In 2016 my work shifted dramatically in its basic characteristics - the forms and designs became more "cosmic" and fluid, my colors were chosen to suggest the radiant light of more spiritual realms and so my art was covered in only pastels, luminous gold, silvers, and pinks. Generally speaking, my art has always been a consciously composed play of opposite elements but this was the year it became only about lightness and goodness. This was the result of some strong personal spiritual experiences that were cultivated in 2016. However, this glowing "light, life and love" period abruptly ended when the darker mood created by the elections in the United States came to the fore and so now I am back to incorporating the play of dark and light, good and evil, etc., that is ever present in our world. But 2016 was a wonderful year in which I got to experience "the light" in its purest form and so now, as we witness the epic changes going on in the world, it is at least nice to know that part of that light is ever shining within each of us.
Please check out my video channel on youtube: https://www.youtube.com/user/mimslater
I will be adding short videos every week about my art and drawing.
For over thirty years I have been painting people's dogs and cats. Back in the seventies I did a friend's dog and then some of their friends wanted a portrait and so it went - the demand has never stopped. I never tire of painting animals because each one has a distinct personality and so inspires a different portrait each time - its always a fresh experience from the perspective of an artist. People ask me if I have ever painted any of my own dogs and the answer is "no" only because there isn't enough time in the day, but I couldn't imagine living my life without the love of a dog!
As some of you know, over the years I put together a collection of antique Japanese hair ornaments. I was touched by their exquisite craftsmanship, the refined aesthetic and their poetic quality. After a lot of personal reflection it has become apparent to me that it is now time to sell these beautiful objects and give the proceeds in the defending and protection of nature. The kanzashi will be slowly listed on ebay and all proceeds will benefit the tortoises and elephants that gave up their lives for these pieces. The rest of the proceeds will go to ending the ongoing, absolutely heart wrenching slaughter of dolphins which occurs in Taiji, Japan every year (on a daily basis for months on end). That little village has slaughtered one million dolphins to date, and all the damage is done by a group of 40 or so men. It is time for this practice to end since they also kill endangered dolphins species as well. For those of you who wish to learn about the plight of the dolphins in Japan please take a look at the award winning movie "The Cove". I am happy to become an active voice and assist in the ending of this barbaric practice.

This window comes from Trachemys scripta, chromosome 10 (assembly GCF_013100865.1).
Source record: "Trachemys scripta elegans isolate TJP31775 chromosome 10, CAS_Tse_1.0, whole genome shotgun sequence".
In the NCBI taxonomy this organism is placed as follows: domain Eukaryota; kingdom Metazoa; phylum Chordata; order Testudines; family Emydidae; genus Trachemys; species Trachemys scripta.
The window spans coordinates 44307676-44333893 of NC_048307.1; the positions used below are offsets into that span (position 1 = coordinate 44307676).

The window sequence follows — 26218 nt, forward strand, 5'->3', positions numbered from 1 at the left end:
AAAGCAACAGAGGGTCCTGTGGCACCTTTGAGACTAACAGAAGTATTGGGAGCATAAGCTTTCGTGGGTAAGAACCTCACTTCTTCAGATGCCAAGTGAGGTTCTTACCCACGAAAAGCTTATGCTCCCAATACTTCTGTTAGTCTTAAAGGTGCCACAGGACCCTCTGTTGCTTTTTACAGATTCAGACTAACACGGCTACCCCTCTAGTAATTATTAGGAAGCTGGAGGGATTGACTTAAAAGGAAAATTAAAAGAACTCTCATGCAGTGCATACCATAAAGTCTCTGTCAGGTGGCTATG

Diana Basehart is shown below her beloved Nell and with board member Tipper Gore.
My mother was half German, so it is only natural that a German Expressionistic side would show up in my art at some point. The objects and other paintings I do are usually done in a more precise, controlled manner, but in this series of small paintings of women (begun in the middle 1980's) I let my expressionistic side go wild, with lots of distortions, odd proportions, unusual perspectives and harsh lines, with a dash of evil, all characteristics of German Expressionism.
The gold leaf and lacquer Japanese style crow table seen here (the table was Jarrett's design) was commissioned by Jack Nicholson. He liked it so much he ordered two tables more in varying sizes for his other homes.
Other collaborations include the above long checkered Japanese lacquer wall desk based on a kimono design and the backgammon table (with faux malachite inlay and trompe l'oeil items from the owner's magic memorabilia collection). The bottom dresser was done in silver leaf with painted Japanese fans and was done for Hedborg's client Anjelica Huston in the 1980's.